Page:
Marketers claiming that their business has been established for a specific number of years or implying that their business has been established for a long time should hold documentary evidence.
A consumer’s transactional decision may be affected by claims that a company is well-established or has a long history, especially in industries that might have a high level of failed or bankrupted companies. As such, unless the claim can be supported by evidence which demonstrates that it is accurate, a claim that a business has been established for a certain duration of time is likely to be considered misleading. Consumers buying products that are backed by guarantee, especially those that claim to be valid for a long time (for example double glazing), want reassurance that that company will still be around should they need to invoke that guarantee.
A company (X) might have bought an existing or liquidated company (Y). It is likely that X wants to adopt Y’s brand heritage by continuing to advertise Y’s business name as a trading style and referring to Y’s trading history. That approach is likely to be acceptable provided the purchasing business (X) can demonstrate that it has assumed the liabilities of Y, by paying Y’s debts, for example, and honouring Y’s guarantees.
In 2016 the Advertising Standards Authority (ASA) considered that the claim “KPIGC has been enriching businesses from multiple jurisdictions and from various backgrounds whether big or small, new or established since 2006” would be understood by consumers to indicate that the company had been operating since 2006. Because the advertisers did not provide any documentary evidence to demonstrate that this was the case, the claim was considered misleading (KPI Gaming Consultants, 13 July 2016).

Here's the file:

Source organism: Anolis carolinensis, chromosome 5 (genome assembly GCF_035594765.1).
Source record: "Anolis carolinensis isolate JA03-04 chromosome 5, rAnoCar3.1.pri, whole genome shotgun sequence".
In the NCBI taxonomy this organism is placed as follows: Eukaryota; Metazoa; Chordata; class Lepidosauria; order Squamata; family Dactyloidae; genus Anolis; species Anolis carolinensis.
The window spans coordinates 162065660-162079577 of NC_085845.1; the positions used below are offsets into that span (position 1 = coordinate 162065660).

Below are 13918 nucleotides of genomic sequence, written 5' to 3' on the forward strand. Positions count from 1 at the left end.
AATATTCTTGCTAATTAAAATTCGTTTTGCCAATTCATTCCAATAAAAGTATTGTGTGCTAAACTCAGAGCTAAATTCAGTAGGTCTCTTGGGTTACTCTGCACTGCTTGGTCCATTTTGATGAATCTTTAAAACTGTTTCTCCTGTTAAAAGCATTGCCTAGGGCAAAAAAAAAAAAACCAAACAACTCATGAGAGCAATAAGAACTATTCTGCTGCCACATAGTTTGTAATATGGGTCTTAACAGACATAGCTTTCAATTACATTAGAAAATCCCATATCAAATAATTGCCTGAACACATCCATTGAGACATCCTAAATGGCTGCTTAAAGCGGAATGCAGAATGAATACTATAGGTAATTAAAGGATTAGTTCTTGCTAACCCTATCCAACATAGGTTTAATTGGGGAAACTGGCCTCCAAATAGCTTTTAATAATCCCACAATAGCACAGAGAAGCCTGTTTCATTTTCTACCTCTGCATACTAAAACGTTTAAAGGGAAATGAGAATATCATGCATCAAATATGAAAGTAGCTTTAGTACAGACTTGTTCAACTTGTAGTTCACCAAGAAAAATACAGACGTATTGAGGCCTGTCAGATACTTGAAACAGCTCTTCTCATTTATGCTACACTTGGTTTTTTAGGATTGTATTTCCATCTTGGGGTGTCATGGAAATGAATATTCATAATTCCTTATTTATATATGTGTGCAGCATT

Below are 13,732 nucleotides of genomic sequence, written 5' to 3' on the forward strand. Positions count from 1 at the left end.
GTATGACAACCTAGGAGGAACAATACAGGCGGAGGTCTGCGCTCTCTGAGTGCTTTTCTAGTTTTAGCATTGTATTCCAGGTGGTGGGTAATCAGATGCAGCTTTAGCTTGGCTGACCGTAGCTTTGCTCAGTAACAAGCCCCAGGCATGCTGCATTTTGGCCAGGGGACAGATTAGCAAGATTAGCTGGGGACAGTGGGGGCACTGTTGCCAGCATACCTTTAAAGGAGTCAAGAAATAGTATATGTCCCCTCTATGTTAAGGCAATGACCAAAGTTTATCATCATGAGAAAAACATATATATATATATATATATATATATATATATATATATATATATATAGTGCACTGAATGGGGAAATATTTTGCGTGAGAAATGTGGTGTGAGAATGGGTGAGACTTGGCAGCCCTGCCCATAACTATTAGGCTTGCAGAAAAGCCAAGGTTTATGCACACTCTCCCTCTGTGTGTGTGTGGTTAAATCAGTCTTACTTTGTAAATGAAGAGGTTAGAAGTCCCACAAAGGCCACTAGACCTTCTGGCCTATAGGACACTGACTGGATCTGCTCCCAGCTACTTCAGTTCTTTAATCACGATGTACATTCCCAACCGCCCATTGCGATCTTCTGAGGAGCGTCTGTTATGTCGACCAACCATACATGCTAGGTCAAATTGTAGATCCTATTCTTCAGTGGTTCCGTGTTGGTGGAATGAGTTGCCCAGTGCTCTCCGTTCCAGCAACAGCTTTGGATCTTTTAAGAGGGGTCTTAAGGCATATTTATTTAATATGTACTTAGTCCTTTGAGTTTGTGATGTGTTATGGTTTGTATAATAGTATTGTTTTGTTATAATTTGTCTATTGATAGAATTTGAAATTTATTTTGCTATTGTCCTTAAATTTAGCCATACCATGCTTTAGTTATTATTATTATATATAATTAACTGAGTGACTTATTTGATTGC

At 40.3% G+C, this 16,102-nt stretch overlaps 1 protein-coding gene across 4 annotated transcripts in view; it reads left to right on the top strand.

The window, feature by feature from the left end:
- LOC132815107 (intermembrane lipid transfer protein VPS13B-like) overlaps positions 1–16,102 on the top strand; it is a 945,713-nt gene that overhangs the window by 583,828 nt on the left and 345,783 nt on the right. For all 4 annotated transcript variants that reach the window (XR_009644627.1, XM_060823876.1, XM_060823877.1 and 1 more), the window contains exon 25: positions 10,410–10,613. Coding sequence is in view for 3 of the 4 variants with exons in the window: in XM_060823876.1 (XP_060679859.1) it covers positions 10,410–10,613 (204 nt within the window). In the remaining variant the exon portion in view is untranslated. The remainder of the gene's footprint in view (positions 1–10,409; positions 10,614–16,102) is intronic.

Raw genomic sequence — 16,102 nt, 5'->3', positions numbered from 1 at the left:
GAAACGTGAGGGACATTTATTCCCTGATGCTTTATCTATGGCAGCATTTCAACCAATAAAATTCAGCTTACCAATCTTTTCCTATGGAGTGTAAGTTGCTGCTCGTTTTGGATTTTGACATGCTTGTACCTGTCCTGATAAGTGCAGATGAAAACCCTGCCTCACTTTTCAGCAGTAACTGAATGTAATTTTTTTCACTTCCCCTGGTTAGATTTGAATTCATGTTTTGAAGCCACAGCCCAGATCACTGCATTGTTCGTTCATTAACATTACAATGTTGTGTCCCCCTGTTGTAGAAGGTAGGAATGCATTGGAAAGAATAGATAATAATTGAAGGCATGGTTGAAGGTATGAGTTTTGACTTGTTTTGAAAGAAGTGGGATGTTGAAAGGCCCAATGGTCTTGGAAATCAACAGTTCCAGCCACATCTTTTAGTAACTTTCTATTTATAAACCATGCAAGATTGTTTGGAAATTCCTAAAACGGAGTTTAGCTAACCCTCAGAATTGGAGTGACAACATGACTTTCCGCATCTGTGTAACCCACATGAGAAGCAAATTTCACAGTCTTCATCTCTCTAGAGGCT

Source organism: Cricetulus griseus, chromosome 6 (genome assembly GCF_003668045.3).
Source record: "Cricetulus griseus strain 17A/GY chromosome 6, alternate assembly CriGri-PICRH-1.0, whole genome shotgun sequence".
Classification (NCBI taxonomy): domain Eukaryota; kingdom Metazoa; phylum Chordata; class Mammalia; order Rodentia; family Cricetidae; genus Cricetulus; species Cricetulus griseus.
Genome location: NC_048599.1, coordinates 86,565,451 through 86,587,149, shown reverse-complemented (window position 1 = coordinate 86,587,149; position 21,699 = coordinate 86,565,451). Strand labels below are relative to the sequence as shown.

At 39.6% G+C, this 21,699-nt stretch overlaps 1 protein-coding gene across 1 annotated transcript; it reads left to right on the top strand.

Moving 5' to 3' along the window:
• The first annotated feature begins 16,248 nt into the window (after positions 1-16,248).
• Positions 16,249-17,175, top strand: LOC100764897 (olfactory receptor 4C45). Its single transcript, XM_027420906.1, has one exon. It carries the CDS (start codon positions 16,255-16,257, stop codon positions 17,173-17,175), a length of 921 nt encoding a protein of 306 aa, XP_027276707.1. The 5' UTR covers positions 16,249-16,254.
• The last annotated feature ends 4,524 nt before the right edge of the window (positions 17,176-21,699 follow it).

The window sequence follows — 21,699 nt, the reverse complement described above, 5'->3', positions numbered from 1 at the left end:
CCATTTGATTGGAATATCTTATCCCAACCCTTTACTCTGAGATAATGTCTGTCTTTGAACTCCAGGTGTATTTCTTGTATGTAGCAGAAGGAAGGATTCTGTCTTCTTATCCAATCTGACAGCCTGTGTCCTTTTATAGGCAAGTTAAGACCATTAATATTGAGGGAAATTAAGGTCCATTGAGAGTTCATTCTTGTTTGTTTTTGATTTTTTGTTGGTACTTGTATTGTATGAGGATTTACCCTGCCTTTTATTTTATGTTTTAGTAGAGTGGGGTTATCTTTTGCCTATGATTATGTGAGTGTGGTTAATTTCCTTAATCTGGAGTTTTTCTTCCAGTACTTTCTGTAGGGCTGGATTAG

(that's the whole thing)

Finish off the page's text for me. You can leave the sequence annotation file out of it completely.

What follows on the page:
Similarly, a complaint about an ad which stated “Providing Solutions for Professionals SINCE 1991” was upheld by the ASA in 2017. In this case, the ASA understood that the claim was based on Healden Grove inheriting the reputation and trading history of an earlier incarnation of the same company which was initially created as a partnership in 1991, and considered that this would have been acceptable provided it could be supported with robust documentary evidence. However, the advertisers did not provide evidence which demonstrated that Healden Grove had inherited the reputation and trading history of the former partnership upon its incorporation as a limited company in 1997, and as such, the claim was considered misleading (Healden Grove, 1 March 2017).
If the marketer can demonstrate a period of continuing trade, it should be acceptable for a business to refer to that heritage even if its trading name has changed or the business has moved premises during that period. The ASA considered that the claims “WALTONS EST. 1878” and “EST. 1878”, which were seen in an ad for a cabin retailer, were not misleading, because although ownership of the “Walton” brand had changed on several occasions, the advertiser had provided sufficient information showing that it had been maintained and had an uninterrupted trading history since 1878 (Rosimian Ltd, 10 February 2016).
In certain circumstances, the law regulates what claims are permitted, especially if a purchased business run by the same people had gone into insolvent liquidation or if competing claims to ownership of the goodwill and a likelihood of confusion exist.
Source: Committee of Advertising Practice (CAP)
Note: This advice is given by the CAP Executive about non-broadcast advertising. It does not constitute legal advice. It does not bind CAP, CAP advisory panels or the ASA. CAP’s Advice Online entries provide guidance on interpreting the UK Code of Non-broadcast Advertising and Direct & Promotional Marketing.
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Whether or not something breaches the Code in this way can often be a fine line – marketers who are unsure whether their ads are likely to breach the Code are invited to contact the Copy Advice team.